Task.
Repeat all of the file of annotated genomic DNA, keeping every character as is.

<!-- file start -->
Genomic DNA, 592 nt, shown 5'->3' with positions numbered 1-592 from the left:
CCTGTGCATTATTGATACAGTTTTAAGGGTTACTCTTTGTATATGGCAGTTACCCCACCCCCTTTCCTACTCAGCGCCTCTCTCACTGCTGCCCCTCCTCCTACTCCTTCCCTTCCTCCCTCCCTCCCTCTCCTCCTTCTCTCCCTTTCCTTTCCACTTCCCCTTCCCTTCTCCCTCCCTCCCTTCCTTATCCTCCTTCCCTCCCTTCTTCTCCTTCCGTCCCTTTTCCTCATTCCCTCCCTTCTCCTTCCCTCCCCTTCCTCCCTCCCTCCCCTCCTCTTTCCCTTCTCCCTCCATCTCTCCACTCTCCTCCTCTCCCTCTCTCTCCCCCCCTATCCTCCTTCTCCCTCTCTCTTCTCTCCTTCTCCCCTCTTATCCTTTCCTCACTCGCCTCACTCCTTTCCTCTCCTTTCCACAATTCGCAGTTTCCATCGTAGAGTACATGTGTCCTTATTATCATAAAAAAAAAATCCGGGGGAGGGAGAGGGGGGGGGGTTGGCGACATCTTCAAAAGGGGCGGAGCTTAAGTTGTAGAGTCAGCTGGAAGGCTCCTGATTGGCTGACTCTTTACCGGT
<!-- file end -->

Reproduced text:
Genomic DNA, 592 nt, shown 5'->3' with positions numbered 1-592 from the left:
CCTGTGCATTATTGATACAGTTTTAAGGGTTACTCTTTGTATATGGCAGTTACCCCACCCCCTTTCCTACTCAGCGCCTCTCTCACTGCTGCCCCTCCTCCTACTCCTTCCCTTCCTCCCTCCCTCCCTCTCCTCCTTCTCTCCCTTTCCTTTCCACTTCCCCTTCCCTTCTCCCTCCCTCCCTTCCTTATCCTCCTTCCCTCCCTTCTTCTCCTTCCGTCCCTTTTCCTCATTCCCTCCCTTCTCCTTCCCTCCCCTTCCTCCCTCCCTCCCCTCCTCTTTCCCTTCTCCCTCCATCTCTCCACTCTCCTCCTCTCCCTCTCTCTCCCCCCCTATCCTCCTTCTCCCTCTCTCTTCTCTCCTTCTCCCCTCTTATCCTTTCCTCACTCGCCTCACTCCTTTCCTCTCCTTTCCACAATTCGCAGTTTCCATCGTAGAGTACATGTGTCCTTATTATCATAAAAAAAAAATCCGGGGGAGGGAGAGGGGGGGGGGTTGGCGACATCTTCAAAAGGGGCGGAGCTTAAGTTGTAGAGTCAGCTGGAAGGCTCCTGATTGGCTGACTCTTTACCGGT